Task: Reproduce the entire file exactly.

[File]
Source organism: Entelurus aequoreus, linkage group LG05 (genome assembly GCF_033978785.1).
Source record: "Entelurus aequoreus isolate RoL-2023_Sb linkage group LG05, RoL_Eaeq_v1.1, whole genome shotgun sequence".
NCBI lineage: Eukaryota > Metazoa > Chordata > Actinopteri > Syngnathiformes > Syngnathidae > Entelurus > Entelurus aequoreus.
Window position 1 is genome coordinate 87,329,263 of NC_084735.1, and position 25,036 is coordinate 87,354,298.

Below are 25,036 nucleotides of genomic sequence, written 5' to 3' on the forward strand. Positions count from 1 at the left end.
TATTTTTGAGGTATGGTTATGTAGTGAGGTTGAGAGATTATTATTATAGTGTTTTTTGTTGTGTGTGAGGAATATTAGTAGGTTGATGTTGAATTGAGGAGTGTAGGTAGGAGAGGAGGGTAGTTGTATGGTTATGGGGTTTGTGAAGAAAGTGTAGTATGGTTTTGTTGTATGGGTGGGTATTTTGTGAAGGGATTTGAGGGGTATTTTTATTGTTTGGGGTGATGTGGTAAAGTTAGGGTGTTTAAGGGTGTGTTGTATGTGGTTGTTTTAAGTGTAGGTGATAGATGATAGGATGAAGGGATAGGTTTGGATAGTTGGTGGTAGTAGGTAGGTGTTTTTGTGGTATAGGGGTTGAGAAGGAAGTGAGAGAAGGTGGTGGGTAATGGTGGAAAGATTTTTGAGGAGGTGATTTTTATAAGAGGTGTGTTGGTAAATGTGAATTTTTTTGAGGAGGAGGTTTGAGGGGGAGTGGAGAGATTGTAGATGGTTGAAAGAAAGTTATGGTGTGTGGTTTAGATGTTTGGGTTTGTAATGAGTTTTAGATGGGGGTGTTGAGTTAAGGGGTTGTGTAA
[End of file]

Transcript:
Source organism: Entelurus aequoreus, linkage group LG05 (genome assembly GCF_033978785.1).
Source record: "Entelurus aequoreus isolate RoL-2023_Sb linkage group LG05, RoL_Eaeq_v1.1, whole genome shotgun sequence".
NCBI lineage: Eukaryota > Metazoa > Chordata > Actinopteri > Syngnathiformes > Syngnathidae > Entelurus > Entelurus aequoreus.
Window position 1 is genome coordinate 87,329,263 of NC_084735.1, and position 25,036 is coordinate 87,354,298.

Below are 25,036 nucleotides of genomic sequence, written 5' to 3' on the forward strand. Positions count from 1 at the left end.
TATTTTTGAGGTATGGTTATGTAGTGAGGTTGAGAGATTATTATTATAGTGTTTTTTGTTGTGTGTGAGGAATATTAGTAGGTTGATGTTGAATTGAGGAGTGTAGGTAGGAGAGGAGGGTAGTTGTATGGTTATGGGGTTTGTGAAGAAAGTGTAGTATGGTTTTGTTGTATGGGTGGGTATTTTGTGAAGGGATTTGAGGGGTATTTTTATTGTTTGGGGTGATGTGGTAAAGTTAGGGTGTTTAAGGGTGTGTTGTATGTGGTTGTTTTAAGTGTAGGTGATAGATGATAGGATGAAGGGATAGGTTTGGATAGTTGGTGGTAGTAGGTAGGTGTTTTTGTGGTATAGGGGTTGAGAAGGAAGTGAGAGAAGGTGGTGGGTAATGGTGGAAAGATTTTTGAGGAGGTGATTTTTATAAGAGGTGTGTTGGTAAATGTGAATTTTTTTGAGGAGGAGGTTTGAGGGGGAGTGGAGAGATTGTAGATGGTTGAAAGAAAGTTATGGTGTGTGGTTTAGATGTTTGGGTTTGTAATGAGTTTTAGATGGGGGTGTTGAGTTAAGGGGTTGTGTAA